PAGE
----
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Art of Dispatching - Advisor Article - Part 2 of 4

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Art of Dispatching - Advisor Article - Part 2 of 4 by FTI Groups (from 2006)


Just wanted to share Part 2 of this article from the Advisor that is currently arriign in member mailboxes.



Compliment your driver staff. It will motivate them to perform. Yes, I wrote “your” driver staff. The old adage “if you live by the sword, you will die by the sword” could be rewritten for the dispatcher. The dispatcher’s version would read “if you live by the driver, you will die by the driver”, and believe me, a dispatcher lives by his drivers. In other words, the dispatcher is so dependent on the driver staff for the success of his job, that he will only be as good as the drivers to whom he assigns calls. A well-timed “good job” on the radio goes a long way toward motivating a driver to a repeat performance in the future. A note in a driver’s office mailbox is not just a way of saying “thanks for handling that mad customer”, but it provides something for him to take home and show his family. A quick message over the mobile data terminal or his Nextel to say “thanks for the way you handled that last call” will encourage the driver in his 10 hour day of fighting traffic and rude drivers.

A while back, Campbell’s Soup ran a series of television commercials warning viewers –“Never underestimate the power of soup.” While you scoff at the idea that soup has some power, I bet you remember the commercial, which is the whole idea isn’t it? Likewise, never underestimate the power of a sincere compliment, a thoughtful thank you for a job well done, a simple word of encouragement that someone’s effort is appreciated. It will not only brighten the driver’s day, but it will foster loyalty, build trust, and strengthen work habits. It will make everyone more productive. Be moved to motivate.

A dispatcher does not assign calls to drivers…he sends people to serve other people.


Do it quickly. Do it correctly. Do it consistently. The need for the confrontation of a driver performing his job poorly, being insubordinate or acting rudely is absolutely critical. As a dispatcher, you are a supervisor. As a supervisor, you have the authority and responsibility to confront your fellow employees. The key to the confrontation lies in the goal. If the goal of the confrontation is for the company to provide better service to its customers, or for the company to provide a pleasant working environment for all employees, the encounter is well founded. However, a power hungry dispatcher with the authority and responsibility to confront, who is having a bad day, is a dangerous animal indeed. The necessity of confrontation cannot be over emphasized; however your ability to confront will determine the success, as well as that of the one whom you are confronting. It can be painful, but it should always be kept positive. Confrontation is a means to an end. The end is to aid in making the driver successful, thus making the dispatcher successful. So be careful to measure personal involvement and emotions in any confrontational situation.

Do it quickly…
Nothing can be more effective than a well-timed word of confrontation. Asking a driver about a situation while it is fresh on their mind is essential to a meaningful resolution. It will enhance the drivers’ ability to provide an accurate reason for their action, which will enable the dispatcher to make sure that he has the big picture and all of the facts. Conversely, waiting too long to confront a driver about a situation may result in forgetfulness, resentfulness, and may work to de-motivate that individual.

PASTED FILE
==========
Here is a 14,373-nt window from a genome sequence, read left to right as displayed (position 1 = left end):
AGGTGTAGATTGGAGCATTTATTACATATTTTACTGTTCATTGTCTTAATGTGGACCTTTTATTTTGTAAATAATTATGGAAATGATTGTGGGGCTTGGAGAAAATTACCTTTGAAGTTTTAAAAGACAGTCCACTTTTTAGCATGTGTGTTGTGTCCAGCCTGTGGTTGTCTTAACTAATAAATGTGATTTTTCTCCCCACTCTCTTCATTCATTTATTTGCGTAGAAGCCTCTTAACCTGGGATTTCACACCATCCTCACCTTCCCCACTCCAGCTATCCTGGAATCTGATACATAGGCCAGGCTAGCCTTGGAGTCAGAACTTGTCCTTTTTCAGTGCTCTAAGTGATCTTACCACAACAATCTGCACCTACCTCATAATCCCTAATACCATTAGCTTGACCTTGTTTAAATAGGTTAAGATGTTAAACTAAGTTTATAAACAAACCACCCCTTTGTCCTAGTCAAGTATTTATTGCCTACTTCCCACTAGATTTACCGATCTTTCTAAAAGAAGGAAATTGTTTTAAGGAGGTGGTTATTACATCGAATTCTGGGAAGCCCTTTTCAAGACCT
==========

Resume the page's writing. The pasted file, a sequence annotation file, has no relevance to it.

Do it correctly…
Trying to hit a Nolan Ryan fast ball with a toothpick would be a futile at best. Even if you were fortunate enough to hit the ball, the toothpick would burst into pieces, or even more likely, flames! Likewise, confronting someone without knowing how to do it is usually detrimental to the productivity of both parties at best, and more likely, grounds for a fist fight! Know your company policies regarding employee counseling. Always confront a person’s behavior, and never the person! It is a serious matter, so if you do not know how to do it, ask for help from your supervisor or from someone with personnel counseling experience. Winging it will probably leave you frustrated and angry, as well as leaving the one whom you confronted bewildered and mad. While many tout their enjoyment of confrontation, few know how to do it correctly. When I was a child, suppositories were a common prescription for someone suffering from nausea. While it was necessary to cure the ailment, the means of treatment was most unpleasant. So it is with confrontation.

Do it consistently…
Nothing is more demoralizing for a driver than to be corrected for doing something, and than to hear someone else commit the same mistake and escape with no punishment. Failure to provide statuses, inaccurate or incomplete radio responses, inappropriate comments about customers, dispatchers, or fellow employees must all be confronted…no matter who makes them! Many times, the biggest abusers of policy and decorum are those people who have been exposed to them the longest. In the old west, these people were the gunfighters and bank robbers. They were unwilling to submit to the laws of the land, and rather than abide by the established rules, lived a life of confrontation. Many times, their life ended early because the one whom they confronted, was better at confrontation than they were! Remember, confrontation is only a tool. Used correctly, it is a constructive instrument. Used incorrectly, it will inflict harm and resentment.

To see Part One, it is on TowForce at The Art of Dispatch - Part One

Hope you enjoy the article... More to come.

-Jeffrey Godwin

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